On 12 November 2014 the French council of ministers approved a draft legislation that would provide a fiscally advantageous solution for organisers of international sporting events. The law still needs to be approved by the parliament where it is facing strong political opposition. The organisers of the 2015 European basketball Championships, the 2018 Ryder Cup (golf), and of the football Euro 2016 would be fully exempted from paying direct taxes. However, it is unlikely that the French organisers of the yearly held Tour de France (cycling) and Roland Garros (tennis) will enjoy the same privilege. Even though the legislation is not specific to the Euro 2016, many critics hold that the main reason for introducing this legislation was to satisfy UEFA’s demands.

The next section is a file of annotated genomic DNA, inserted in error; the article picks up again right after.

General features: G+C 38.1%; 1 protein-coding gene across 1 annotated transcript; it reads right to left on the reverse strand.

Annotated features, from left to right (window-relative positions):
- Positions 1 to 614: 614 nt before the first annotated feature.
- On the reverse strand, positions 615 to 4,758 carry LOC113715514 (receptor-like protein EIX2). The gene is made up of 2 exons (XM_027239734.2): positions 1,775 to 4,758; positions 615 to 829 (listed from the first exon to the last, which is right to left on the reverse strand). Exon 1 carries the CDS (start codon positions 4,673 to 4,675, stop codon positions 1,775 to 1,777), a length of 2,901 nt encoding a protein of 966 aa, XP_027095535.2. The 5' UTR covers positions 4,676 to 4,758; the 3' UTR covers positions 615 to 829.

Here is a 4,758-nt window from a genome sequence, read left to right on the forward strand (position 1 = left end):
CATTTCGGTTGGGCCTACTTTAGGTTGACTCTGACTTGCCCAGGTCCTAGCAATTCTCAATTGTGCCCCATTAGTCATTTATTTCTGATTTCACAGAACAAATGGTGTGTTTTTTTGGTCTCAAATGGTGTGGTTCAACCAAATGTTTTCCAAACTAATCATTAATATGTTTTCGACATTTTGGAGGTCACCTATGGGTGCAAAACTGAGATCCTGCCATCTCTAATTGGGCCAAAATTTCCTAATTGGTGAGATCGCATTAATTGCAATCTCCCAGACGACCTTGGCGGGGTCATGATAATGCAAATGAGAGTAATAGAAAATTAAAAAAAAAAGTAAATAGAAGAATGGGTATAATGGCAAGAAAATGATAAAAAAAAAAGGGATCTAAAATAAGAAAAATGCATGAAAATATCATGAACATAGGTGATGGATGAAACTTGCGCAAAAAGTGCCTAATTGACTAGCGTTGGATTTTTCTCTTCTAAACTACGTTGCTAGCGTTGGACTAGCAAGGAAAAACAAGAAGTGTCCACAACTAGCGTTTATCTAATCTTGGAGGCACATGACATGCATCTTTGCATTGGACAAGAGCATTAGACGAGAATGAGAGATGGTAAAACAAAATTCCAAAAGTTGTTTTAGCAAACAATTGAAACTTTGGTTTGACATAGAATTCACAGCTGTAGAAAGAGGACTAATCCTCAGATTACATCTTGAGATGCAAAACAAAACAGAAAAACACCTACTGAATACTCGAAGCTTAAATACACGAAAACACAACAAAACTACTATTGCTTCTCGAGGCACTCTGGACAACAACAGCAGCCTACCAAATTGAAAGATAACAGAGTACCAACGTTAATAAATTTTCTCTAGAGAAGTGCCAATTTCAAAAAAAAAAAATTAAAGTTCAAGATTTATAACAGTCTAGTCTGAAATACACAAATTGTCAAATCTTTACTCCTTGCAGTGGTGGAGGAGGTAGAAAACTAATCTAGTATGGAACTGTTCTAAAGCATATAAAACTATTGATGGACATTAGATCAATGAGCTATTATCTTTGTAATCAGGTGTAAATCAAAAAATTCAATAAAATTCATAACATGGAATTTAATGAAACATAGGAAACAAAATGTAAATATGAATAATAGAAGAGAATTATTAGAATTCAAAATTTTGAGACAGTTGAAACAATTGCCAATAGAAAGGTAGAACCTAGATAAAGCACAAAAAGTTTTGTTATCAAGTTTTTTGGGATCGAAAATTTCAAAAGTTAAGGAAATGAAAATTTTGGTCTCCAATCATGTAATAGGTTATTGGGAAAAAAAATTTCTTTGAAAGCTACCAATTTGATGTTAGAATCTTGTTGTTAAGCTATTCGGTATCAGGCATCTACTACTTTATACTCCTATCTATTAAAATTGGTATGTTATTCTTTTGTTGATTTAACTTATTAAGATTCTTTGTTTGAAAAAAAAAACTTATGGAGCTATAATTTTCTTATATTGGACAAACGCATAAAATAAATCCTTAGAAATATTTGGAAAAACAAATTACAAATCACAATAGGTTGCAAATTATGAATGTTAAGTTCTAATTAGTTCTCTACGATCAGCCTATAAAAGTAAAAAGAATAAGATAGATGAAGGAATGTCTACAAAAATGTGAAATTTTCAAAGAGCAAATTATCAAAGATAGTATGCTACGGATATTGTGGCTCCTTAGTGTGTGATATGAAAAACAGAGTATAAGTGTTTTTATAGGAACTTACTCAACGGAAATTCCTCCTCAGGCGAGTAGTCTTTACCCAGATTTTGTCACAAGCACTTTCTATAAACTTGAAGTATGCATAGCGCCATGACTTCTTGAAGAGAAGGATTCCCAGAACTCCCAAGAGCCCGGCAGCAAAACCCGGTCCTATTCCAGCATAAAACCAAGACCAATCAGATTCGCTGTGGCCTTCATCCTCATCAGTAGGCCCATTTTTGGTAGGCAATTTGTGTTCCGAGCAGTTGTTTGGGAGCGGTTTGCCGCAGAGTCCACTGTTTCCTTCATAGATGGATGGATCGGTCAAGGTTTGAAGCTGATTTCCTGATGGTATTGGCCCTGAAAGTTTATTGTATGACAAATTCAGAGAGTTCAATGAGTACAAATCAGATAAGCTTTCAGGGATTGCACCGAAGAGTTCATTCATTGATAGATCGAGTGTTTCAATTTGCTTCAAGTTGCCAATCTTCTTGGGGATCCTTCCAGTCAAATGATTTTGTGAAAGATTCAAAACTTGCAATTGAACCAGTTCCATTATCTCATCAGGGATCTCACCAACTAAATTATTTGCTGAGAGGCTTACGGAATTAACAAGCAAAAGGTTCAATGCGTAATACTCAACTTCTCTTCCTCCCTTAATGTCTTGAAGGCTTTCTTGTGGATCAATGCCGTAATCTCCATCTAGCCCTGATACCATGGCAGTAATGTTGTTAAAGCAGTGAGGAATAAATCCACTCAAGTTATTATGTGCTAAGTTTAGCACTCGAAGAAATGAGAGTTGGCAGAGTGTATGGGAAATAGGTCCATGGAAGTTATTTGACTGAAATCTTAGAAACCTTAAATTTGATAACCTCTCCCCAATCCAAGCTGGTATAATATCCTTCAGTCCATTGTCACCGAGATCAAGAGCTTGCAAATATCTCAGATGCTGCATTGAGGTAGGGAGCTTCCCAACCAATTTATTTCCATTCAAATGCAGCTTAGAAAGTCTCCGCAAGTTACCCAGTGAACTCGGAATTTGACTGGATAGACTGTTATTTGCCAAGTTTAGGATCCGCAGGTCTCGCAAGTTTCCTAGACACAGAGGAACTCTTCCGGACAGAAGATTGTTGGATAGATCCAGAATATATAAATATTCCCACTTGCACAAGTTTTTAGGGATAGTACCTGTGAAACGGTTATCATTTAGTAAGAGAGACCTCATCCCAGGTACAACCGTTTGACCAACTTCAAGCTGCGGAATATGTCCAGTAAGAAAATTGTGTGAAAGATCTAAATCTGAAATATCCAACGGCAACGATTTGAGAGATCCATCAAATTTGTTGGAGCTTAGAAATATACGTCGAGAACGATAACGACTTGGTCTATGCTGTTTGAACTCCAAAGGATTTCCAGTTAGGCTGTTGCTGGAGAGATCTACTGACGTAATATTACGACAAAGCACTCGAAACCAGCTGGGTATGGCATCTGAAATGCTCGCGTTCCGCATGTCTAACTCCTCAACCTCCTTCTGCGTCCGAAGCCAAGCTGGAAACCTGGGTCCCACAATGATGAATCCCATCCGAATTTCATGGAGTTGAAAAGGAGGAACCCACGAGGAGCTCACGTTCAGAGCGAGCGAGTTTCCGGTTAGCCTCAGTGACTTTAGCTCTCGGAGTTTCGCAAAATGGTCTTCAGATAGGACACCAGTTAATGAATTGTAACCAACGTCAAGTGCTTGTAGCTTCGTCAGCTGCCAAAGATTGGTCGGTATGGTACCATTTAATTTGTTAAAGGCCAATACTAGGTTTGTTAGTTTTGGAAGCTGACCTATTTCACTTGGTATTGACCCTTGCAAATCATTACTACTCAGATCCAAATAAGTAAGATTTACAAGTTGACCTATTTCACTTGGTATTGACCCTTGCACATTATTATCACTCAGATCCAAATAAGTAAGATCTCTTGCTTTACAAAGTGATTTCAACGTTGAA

Regarding the Euro 2016, a special joint-stock company has been created called Euro 2016 SAS. 95% of the shares of this company are owned by UEFA, the remaining 5% by the French Football Federation (FFF). Euro 2016 SAS is responsible for organising the competition itself, related events, and the promotion of the events.[2] The board includes UEFA officials, FFF officials, and French government officials. According to the French minister, Euro 2016 SAS will be exempted from direct and related taxes (corporate tax, income tax, payroll tax, etc.). VAT, however, must still be paid. Allowing Euro 2016 SAS to be exempted from paying direct taxes comes at a time when most EU Member States, including France, are forced to introduce austerity measures. Interestingly, it also comes at a time when the European Commission is becoming increasingly active in dealing with matters related to State aid and taxation. In February 2014, former taxation and customs union Commissioner, Algirdas Šemeta, stated that competition policy in general and State aid law in particular could “greatly reinforce our tax policy work.” He also said that pursuing cases under competition rules could make a real difference as they can be enforced directly on the basis of the EU Treaty. Since this statement, the Commission has opened numerous investigations into alleged State aid received through tax schemes.[3] These cases include alleged aid provided by Ireland to Apple, aid provided by the Netherlands to Starbucks and aid provided by Luxembourg to Amazon. Last week’s LuxLeaks scandal, concerning specific tax deals offered to multinationals by the Luxembourg State, has put State aid and tax policy high on the political agenda. Our analysis is embedded into this broader context, which is decisive in understanding the potential readiness of the Commission to tackle selective fiscal State aid measures. In the following paragraphs we will engage in a substantial analysis of a hypothetical State aid investigation by the EU Commission into the suggested tax exemption offered to UEFA by the French State.